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Nevada County fire district vote to pull staff from Nevada City fire station

The Nevada County Consolidated Fire District’s Board of Directors approved a proposal to pull firefighters from the Nevada City Fire Department’s only fire station, eliminating joint city-county staffing.

“I want to make something clear for the record,” board chairperson Warren Knox said Thursday. “We are doing this only if there are no good solutions in place within six months.”

Consolidated Fire Chief Jim Turner, whose official contract was approved, along with Deputy Chief Jerry Funk’s, at Thursday night’s board meeting, presented a proposal that would reduce staff from 30 to 27 firefighters in the district by declining to fill three vacant positions that were left empty after Turner and Funk were promoted and a firefighter resigned to work in a fire district in Contra Costa County.



According to Turner, the county fire district would save $240,000 annually, and would allow the district to reallocate a portion of savings into capital replacement or to purchase necessary equipment.

“Everybody that has been engaged in this process has been very up front. As Chief Turner said, I know for sure that the fire chief of Nevada City was well aware of these types of plans, two or three months ago.”
Board chairperson Warren Knox

The savings, though, would not go into effect until the 2015 fiscal year due to the 180-day notice the district must give Nevada City before vacating the three positions.




“This is a decision that takes some thought process,” Turner said. “But this option gives us a time line and if there’s other discussions out there, it gives us time to still operate in accordance while still seeking other options.”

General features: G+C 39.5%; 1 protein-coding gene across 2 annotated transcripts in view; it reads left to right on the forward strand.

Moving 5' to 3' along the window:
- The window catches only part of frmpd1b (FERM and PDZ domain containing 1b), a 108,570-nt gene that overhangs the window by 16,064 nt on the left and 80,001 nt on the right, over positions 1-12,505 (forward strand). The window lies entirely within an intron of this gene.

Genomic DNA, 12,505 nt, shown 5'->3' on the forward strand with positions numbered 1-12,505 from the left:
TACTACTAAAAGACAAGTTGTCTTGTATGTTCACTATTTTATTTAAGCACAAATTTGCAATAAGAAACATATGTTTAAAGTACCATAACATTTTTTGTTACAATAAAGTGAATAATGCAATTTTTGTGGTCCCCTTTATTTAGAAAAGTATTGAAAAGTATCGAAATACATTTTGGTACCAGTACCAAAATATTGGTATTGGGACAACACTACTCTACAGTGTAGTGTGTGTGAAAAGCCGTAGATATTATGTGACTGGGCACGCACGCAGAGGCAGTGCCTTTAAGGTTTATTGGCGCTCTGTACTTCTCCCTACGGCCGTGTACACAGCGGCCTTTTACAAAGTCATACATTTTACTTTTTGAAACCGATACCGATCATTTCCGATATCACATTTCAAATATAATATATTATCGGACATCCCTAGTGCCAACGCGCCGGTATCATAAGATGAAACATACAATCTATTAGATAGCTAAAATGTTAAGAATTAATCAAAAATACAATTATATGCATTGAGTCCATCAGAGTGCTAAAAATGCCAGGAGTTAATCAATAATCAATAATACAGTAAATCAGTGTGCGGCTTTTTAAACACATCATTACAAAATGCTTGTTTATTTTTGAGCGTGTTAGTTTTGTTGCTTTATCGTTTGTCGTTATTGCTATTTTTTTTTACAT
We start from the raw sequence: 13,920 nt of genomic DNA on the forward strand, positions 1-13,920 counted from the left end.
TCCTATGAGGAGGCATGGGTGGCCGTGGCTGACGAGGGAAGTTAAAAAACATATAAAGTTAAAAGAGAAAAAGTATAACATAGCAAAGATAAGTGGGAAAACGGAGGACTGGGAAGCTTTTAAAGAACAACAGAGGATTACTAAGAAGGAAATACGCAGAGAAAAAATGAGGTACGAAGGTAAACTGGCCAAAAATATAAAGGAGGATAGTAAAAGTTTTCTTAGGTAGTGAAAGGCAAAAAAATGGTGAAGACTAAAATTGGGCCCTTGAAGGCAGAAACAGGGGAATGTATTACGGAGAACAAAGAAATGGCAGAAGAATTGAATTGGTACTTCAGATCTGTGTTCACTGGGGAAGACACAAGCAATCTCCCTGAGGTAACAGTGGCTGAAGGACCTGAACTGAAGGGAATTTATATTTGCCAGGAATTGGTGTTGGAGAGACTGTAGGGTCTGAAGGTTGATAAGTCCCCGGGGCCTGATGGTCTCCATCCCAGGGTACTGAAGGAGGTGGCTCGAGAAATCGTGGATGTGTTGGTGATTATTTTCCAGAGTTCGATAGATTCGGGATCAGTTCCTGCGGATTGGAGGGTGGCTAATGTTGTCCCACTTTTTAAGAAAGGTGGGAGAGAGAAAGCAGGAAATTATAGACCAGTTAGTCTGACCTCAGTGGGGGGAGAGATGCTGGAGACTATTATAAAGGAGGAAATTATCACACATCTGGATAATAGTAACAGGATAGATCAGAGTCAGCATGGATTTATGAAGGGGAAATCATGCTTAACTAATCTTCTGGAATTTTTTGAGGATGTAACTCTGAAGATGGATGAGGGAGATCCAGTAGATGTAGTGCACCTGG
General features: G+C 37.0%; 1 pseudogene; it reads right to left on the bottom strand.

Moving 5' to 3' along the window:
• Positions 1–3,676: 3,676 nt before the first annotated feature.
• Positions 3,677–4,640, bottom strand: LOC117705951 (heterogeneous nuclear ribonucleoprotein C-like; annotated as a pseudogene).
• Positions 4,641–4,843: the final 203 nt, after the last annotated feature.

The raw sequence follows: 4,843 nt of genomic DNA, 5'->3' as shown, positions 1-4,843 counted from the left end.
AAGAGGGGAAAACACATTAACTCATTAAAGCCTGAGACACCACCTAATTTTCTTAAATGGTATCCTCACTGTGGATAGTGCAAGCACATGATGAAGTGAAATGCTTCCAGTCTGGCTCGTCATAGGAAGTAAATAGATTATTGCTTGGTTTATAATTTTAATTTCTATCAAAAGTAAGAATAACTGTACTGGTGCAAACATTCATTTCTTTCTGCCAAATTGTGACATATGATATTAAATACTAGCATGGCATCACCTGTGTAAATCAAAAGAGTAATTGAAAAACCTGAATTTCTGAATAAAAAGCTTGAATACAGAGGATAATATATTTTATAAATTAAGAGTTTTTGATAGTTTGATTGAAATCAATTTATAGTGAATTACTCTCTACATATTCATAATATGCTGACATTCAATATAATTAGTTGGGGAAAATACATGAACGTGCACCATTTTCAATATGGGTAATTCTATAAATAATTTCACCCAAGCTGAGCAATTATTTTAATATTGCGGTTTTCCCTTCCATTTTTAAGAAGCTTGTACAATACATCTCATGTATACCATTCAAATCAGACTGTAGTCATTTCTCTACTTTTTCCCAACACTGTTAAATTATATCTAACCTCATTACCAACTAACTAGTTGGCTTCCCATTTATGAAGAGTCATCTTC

Turner met with fire chiefs and city managers from Nevada City and Grass Valley on Sept. 30, to discuss options that would allow the necessary amount of staff and equitable amount of support be put into joint city-county fire staffing. The group agreed to collect three years worth of data on the relative fiscal value contributed by each fire agency.

During a public hearing on the proposal Thursday, Nevada City Manager Mark Prestwich told the board that he was disappointed that Nevada City officials were not notified about the proposal.

“The legacy of this partnership and the impact of our daily work really demands research and insight about the equity of our working relationship before moving forward,” Prestwich said.

District resident Linda Chaplin reiterated those sentiments saying that the fire district put the proposal on the agenda overnight.

“I really didn’t have a very good idea of what was going on,” Chaplin said. “I fault you folks for not letting the public know what was going on three years ago. It’s only been since the last summer that you were saying ‘here’s our plan.’ If you were having problems, you should have told us three years ago.”

Turner, though, said that he was not notified that the proposal would be on the agenda until Oct. 11, and that the option of vacating staff from the fire station has been discussed for several months.

“Everybody that has been engaged in this process has been very up front,” Knox said. “As Chief Turner said, I know for sure that the fire chief of Nevada City was well aware of these types of plans, two or three months ago.”

The proposal, which was approved on a 4-3 vote, will leave Nevada City’s Station 54 with three less firefighters — not enough to operate on the necessary 24-hour, seven days per week basis, if other options are not considered.

Turner said a super-chief is still on the table.

“We’ve developed a dozen to a half a dozen plans on how to effectively operate the consolidation,” Turner said. “This is just one identified plan.”

To contact Staff Writer Ivan Natividad, email inatividad@theunion.com or call 530-477-4236.


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